Metta World Peace may have just been slapped with a retroactive flagrant-2 foul for a hard hit he gave to the face of Kenneth Faried of the Denver Nuggets, but the Lakers forward insists he isn’t a dirty player.
That’s not the way Nuggets’ coach George Karl saw it. Karl said the play by World Peace, formerly known as Ron Artest, went beyond the boundaries of normal play.
“George Karl knows, come on,” World Peace said, via ESPN. “He’s been in this NBA longer than me. Come on, he knows the era of basketball.”
Metta World Peace was referring to the physical style of the 1990s, when the Detroit Pistons embraced the moniker of “Bad Boys.”
World Peace added:
“It’s not like I brought this aggression to the league. I didn’t invent this. This is what we watched, this is what we saw. The Bill Laimbeers and the (Dennis) Rodmans, they play hard and they wasn’t trying to hurt anybody. They played hard. They played with passion. We grew up wanting to play with passion. So, when the guys say we’re dirty, we’re just playing hard.”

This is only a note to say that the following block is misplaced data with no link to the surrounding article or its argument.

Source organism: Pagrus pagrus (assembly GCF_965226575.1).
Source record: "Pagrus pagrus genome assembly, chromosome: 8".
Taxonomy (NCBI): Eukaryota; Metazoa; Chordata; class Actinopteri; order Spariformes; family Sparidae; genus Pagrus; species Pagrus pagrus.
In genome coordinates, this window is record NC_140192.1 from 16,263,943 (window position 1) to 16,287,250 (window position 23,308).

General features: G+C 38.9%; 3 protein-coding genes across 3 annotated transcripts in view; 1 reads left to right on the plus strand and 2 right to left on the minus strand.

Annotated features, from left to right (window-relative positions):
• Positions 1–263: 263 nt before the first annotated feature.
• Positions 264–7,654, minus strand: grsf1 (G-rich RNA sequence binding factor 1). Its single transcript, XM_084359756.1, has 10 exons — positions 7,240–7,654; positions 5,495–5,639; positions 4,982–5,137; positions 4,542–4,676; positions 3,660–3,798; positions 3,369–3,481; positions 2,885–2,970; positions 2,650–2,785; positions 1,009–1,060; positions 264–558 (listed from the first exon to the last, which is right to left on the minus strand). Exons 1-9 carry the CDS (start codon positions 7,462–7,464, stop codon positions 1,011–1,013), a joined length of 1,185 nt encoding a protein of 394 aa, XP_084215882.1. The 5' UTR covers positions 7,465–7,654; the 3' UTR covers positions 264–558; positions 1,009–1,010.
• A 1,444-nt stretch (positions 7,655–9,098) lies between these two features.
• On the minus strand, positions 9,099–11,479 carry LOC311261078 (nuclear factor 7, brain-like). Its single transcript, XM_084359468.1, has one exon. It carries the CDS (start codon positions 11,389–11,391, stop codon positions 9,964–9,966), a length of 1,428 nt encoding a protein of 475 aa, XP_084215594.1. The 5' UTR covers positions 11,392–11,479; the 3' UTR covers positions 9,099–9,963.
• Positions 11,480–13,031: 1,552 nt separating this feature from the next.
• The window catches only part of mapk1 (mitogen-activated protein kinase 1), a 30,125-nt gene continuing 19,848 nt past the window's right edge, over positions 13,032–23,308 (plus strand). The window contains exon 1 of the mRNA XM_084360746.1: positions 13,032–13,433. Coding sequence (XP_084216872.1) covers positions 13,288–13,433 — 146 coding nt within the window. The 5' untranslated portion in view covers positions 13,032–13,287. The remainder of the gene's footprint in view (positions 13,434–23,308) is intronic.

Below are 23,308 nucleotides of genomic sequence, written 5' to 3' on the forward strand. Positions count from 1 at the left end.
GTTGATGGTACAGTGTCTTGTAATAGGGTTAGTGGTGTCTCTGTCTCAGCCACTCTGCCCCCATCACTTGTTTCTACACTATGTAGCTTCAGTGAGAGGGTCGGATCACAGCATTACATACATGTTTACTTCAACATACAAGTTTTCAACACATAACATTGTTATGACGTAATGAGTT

No foul was actually called on World Peace originally after making contact with Faried, the Los Angeles Times noted.
The reputation that he is a dirty player would have some backing. Aside from Metta World Peace‘s history, which has included multiple suspensions and fines including a one-year ban for sparking a brawl in Detroit in 2004, there is also his record of fouls this year.
Metta World Peace is tied with teammate Dwight Howard with five flagrant fouls, most in the NBA. One more for either player and they will receive an automatic suspension.